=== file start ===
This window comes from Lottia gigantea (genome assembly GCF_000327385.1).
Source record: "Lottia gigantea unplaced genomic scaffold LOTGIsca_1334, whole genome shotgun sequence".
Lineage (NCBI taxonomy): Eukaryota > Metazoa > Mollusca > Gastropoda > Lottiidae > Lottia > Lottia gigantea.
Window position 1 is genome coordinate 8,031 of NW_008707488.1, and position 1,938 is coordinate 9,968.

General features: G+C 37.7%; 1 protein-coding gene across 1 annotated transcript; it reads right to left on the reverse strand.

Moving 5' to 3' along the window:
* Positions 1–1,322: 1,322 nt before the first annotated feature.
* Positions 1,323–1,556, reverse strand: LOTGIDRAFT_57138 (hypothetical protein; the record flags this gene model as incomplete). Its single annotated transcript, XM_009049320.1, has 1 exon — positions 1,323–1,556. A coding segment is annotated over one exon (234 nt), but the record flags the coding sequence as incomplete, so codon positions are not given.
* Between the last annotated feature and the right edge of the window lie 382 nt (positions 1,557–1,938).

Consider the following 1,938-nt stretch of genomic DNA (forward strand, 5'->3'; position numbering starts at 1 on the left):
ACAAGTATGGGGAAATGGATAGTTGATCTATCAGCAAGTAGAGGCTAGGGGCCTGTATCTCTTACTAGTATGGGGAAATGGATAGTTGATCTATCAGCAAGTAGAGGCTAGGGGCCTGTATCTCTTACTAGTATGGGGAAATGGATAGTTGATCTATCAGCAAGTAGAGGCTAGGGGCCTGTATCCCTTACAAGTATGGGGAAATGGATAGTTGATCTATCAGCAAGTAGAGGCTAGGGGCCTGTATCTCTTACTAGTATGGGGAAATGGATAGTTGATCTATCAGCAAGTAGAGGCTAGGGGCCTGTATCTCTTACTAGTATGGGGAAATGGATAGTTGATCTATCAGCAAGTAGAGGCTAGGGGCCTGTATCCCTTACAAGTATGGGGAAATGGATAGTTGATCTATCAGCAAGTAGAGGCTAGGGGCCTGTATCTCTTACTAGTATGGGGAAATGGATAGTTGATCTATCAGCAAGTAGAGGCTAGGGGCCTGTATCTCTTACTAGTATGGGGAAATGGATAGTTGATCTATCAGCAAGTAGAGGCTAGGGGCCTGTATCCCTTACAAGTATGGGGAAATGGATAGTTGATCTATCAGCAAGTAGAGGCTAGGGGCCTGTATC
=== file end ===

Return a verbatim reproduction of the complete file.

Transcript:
This window comes from Lottia gigantea (genome assembly GCF_000327385.1).
Source record: "Lottia gigantea unplaced genomic scaffold LOTGIsca_1334, whole genome shotgun sequence".
Lineage (NCBI taxonomy): Eukaryota > Metazoa > Mollusca > Gastropoda > Lottiidae > Lottia > Lottia gigantea.
Window position 1 is genome coordinate 8,031 of NW_008707488.1, and position 1,938 is coordinate 9,968.

General features: G+C 37.7%; 1 protein-coding gene across 1 annotated transcript; it reads right to left on the reverse strand.

Moving 5' to 3' along the window:
* Positions 1–1,322: 1,322 nt before the first annotated feature.
* Positions 1,323–1,556, reverse strand: LOTGIDRAFT_57138 (hypothetical protein; the record flags this gene model as incomplete). Its single annotated transcript, XM_009049320.1, has 1 exon — positions 1,323–1,556. A coding segment is annotated over one exon (234 nt), but the record flags the coding sequence as incomplete, so codon positions are not given.
* Between the last annotated feature and the right edge of the window lie 382 nt (positions 1,557–1,938).

Consider the following 1,938-nt stretch of genomic DNA (forward strand, 5'->3'; position numbering starts at 1 on the left):
ACAAGTATGGGGAAATGGATAGTTGATCTATCAGCAAGTAGAGGCTAGGGGCCTGTATCTCTTACTAGTATGGGGAAATGGATAGTTGATCTATCAGCAAGTAGAGGCTAGGGGCCTGTATCTCTTACTAGTATGGGGAAATGGATAGTTGATCTATCAGCAAGTAGAGGCTAGGGGCCTGTATCCCTTACAAGTATGGGGAAATGGATAGTTGATCTATCAGCAAGTAGAGGCTAGGGGCCTGTATCTCTTACTAGTATGGGGAAATGGATAGTTGATCTATCAGCAAGTAGAGGCTAGGGGCCTGTATCTCTTACTAGTATGGGGAAATGGATAGTTGATCTATCAGCAAGTAGAGGCTAGGGGCCTGTATCCCTTACAAGTATGGGGAAATGGATAGTTGATCTATCAGCAAGTAGAGGCTAGGGGCCTGTATCTCTTACTAGTATGGGGAAATGGATAGTTGATCTATCAGCAAGTAGAGGCTAGGGGCCTGTATCTCTTACTAGTATGGGGAAATGGATAGTTGATCTATCAGCAAGTAGAGGCTAGGGGCCTGTATCCCTTACAAGTATGGGGAAATGGATAGTTGATCTATCAGCAAGTAGAGGCTAGGGGCCTGTATC